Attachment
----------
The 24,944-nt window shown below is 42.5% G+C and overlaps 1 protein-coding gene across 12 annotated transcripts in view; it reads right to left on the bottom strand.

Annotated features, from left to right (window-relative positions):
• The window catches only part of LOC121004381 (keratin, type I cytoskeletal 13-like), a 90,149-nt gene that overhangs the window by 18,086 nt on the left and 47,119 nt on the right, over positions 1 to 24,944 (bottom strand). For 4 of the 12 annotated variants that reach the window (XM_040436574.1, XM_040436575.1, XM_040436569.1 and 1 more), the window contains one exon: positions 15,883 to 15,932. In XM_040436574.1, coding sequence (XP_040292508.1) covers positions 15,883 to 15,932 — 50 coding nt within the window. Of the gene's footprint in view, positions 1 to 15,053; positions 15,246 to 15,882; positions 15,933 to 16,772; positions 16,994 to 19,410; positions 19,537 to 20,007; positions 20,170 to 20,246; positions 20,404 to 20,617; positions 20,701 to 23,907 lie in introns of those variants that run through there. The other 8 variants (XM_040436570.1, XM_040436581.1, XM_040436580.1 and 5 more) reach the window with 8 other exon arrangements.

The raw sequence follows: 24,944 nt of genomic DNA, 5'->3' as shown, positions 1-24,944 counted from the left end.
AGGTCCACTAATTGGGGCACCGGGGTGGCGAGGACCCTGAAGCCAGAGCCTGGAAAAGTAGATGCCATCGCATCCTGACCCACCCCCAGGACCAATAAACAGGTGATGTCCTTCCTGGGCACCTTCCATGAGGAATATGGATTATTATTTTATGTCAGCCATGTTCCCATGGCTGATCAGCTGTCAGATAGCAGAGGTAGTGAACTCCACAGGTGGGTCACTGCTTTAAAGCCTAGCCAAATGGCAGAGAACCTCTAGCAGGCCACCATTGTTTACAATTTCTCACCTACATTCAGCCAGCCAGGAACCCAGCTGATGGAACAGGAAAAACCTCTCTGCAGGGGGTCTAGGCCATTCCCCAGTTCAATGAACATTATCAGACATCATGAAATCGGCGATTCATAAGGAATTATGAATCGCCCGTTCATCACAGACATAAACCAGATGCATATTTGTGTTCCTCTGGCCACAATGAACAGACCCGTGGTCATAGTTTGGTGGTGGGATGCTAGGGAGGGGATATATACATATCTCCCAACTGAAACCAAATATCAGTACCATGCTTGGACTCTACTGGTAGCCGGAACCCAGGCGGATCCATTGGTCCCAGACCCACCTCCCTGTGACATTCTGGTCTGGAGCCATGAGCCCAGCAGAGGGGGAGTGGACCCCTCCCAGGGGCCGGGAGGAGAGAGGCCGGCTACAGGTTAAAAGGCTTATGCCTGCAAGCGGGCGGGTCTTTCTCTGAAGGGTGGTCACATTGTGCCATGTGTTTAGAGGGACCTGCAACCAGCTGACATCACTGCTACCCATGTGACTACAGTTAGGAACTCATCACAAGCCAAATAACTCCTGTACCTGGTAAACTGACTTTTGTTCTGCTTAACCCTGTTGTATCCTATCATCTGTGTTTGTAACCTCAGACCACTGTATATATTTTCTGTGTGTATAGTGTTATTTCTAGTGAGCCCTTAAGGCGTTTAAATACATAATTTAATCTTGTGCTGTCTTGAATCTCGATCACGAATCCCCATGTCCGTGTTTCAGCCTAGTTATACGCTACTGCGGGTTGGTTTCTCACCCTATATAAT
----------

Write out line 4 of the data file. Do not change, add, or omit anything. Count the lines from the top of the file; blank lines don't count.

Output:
The raw sequence follows: 24,944 nt of genomic DNA, 5'->3' as shown, positions 1-24,944 counted from the left end.